We went with a tour, so we went from the center of Moscow to the estate by van. That was interesting it itself because I go around by Metro normally. Which means I pop up at various points above ground and so don't often see how these places connect with one another. I found I knew most of the route, actually. I had just never seen it from that perspective.
A confession: I am not particularly well-versed in Russian history. Lennon is a lot more interesting to me than Lenin. I happen to live here, however, and, love him or hate him, to say that Lenin was an extremely important character in modern history in an understatement. It seemed foolish not to take the opportunity to learn a little something.
The estate at Gorki Leninskiye is a perfectly preserved snapshot of a place Lenin lived and, ultimately, died. In addition, his apartment/offices in the Kremlin have been meticulously recreated in a separate building on the grounds. While the layout and some of the room proportions are not the same as they were in the Kremlin, every item is just as it was. They even took the oak paneling from the conference rooms.
As usual, I have a lousy little camera that is profoundly limiting. Glass in front of many items made for reflections, glare and unusable pictures. But don't be discouraged: the estate is definately worth a visit.
The estate is comprised of three main houses. Lenin and his wife and sister lived in the more modest one at first.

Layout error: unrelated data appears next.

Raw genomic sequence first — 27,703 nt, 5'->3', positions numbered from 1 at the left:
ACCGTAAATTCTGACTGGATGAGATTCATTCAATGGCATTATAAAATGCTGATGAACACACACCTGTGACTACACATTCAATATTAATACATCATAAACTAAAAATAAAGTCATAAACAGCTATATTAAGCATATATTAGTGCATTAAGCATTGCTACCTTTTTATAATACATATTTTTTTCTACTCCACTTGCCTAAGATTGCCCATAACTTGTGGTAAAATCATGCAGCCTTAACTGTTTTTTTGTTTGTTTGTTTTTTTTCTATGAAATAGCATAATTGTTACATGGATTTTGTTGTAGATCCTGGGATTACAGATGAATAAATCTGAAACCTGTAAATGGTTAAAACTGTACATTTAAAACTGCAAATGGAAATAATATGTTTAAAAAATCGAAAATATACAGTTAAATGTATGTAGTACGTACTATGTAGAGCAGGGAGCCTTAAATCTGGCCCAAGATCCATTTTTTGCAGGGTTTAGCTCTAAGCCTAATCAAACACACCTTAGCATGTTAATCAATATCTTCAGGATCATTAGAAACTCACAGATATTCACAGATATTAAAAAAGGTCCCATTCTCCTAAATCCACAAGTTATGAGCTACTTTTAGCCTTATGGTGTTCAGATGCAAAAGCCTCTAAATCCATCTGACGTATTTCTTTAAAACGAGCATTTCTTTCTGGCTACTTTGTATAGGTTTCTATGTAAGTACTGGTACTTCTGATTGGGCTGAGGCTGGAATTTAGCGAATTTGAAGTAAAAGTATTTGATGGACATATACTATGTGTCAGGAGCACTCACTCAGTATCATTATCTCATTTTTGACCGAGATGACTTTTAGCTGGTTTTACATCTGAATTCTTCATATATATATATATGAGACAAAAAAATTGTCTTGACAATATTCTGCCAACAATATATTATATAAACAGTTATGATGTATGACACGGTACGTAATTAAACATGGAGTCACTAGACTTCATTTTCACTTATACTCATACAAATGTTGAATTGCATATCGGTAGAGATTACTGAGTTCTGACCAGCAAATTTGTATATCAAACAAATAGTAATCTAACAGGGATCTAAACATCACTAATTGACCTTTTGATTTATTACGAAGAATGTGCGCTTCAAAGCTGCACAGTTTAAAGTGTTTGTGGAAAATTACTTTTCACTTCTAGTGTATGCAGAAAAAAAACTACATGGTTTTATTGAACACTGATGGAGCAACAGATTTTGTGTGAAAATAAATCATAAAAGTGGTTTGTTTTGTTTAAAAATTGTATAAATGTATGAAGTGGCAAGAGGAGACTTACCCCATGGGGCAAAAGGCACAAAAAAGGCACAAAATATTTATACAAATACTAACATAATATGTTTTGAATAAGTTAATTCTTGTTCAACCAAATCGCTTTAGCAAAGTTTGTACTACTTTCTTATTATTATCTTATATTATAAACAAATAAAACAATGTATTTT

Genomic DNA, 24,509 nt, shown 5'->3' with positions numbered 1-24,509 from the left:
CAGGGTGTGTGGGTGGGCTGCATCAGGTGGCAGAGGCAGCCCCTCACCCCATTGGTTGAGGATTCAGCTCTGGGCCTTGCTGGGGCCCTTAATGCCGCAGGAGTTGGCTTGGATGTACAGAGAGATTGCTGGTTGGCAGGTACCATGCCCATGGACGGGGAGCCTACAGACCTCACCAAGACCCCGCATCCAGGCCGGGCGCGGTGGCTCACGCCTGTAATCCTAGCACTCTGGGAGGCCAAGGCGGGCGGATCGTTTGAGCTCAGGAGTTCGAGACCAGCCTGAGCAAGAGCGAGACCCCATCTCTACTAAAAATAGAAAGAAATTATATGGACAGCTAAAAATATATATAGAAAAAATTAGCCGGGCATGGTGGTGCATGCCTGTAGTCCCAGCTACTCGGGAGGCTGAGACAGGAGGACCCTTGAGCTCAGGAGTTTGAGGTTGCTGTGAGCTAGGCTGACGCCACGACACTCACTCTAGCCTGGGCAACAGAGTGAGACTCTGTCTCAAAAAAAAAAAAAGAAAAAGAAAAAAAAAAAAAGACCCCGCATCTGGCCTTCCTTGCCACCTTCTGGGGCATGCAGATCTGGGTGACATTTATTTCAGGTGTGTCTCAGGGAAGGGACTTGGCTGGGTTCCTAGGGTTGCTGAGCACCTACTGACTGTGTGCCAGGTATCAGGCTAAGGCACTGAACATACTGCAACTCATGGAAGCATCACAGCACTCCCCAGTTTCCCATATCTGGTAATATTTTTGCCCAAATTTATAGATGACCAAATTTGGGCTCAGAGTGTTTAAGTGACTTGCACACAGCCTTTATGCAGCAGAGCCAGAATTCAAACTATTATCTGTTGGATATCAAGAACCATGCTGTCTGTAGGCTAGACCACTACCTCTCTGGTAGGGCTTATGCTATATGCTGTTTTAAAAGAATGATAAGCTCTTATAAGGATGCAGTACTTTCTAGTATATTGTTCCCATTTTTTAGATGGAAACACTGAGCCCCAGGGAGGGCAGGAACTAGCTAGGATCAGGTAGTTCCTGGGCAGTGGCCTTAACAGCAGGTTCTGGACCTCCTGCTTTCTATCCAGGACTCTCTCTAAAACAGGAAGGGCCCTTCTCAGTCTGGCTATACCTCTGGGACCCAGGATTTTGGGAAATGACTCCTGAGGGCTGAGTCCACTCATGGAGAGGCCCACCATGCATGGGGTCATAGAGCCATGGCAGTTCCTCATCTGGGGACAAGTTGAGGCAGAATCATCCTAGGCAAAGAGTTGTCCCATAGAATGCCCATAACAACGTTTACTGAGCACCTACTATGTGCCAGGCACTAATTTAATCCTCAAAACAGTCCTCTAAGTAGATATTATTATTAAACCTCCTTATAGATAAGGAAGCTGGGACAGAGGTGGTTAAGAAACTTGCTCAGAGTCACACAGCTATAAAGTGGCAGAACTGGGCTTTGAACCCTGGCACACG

Below is Lenin's first bedroom. He worked at the small desk. The wolf was a gift.
But eventually he had to move to the bigger, more elegant house because his strokes made climbing the stairs in this building difficult.
Here is the bigger house. It is definately posher, but not grotesquely over-the-top.
One of the attractive features about this place was that in the 1920s it had a telephone.
The letters on the desk are notes Lenin wrote to the phone company complaining about problems with the service.
Part of Lenin's personal library. If you can read the Cyrillic, you might see that this shelf holds his copies of works by Marx and Engels.
They had a movie projector and used to watch movies. The films were silent, so his sister would accompany on the piano.
The curtains were inspired by Napoleon's flags at the battle of Borodino. The bees symbolize work, power, and wealth. I think they, like almost everything in this house, were remnants of the previous owners and not personal possessions of Lenin.
In fact, Stalin thought this painting of a Russian cemetery was gloomy and inappropriate to have around a convalescent. But Lenin did not want money spent to change anything on his behalf. So the painting stayed put.
This mechanical wheelchair was a gift to Lenin by some factory workers. However, he never used it because it required two hands to steer, and his strokes profoundly impaired his use of his right hand.
He did use this wheelchair. There are many photos of him in this chair on the estate grounds.
He had to have the hand railing on the stairs modified to fit his crippled right hand. I'm not sure why the steps in the other house were a bigger problem (they did seem steeper, as I recall).
This was his bedroom in the big house. He died here in 1924 at 6:50 p.m. All of the clocks were stopped and still show that time.
You can see his walking stick leaning against the table.
The death mask was sort of macabre. You can see how his right hand was unnaturally clenched by the strokes.
Perhaps the best part was in the garage . . .
His specially customized, snow-ready Rolls Royce! How cool is that? The estate guide told us it is still in working order, although the hood ornament is a replacement after the original was stolen during a tour of school children during the 1990s.
P.S. The Spouse sent me this today.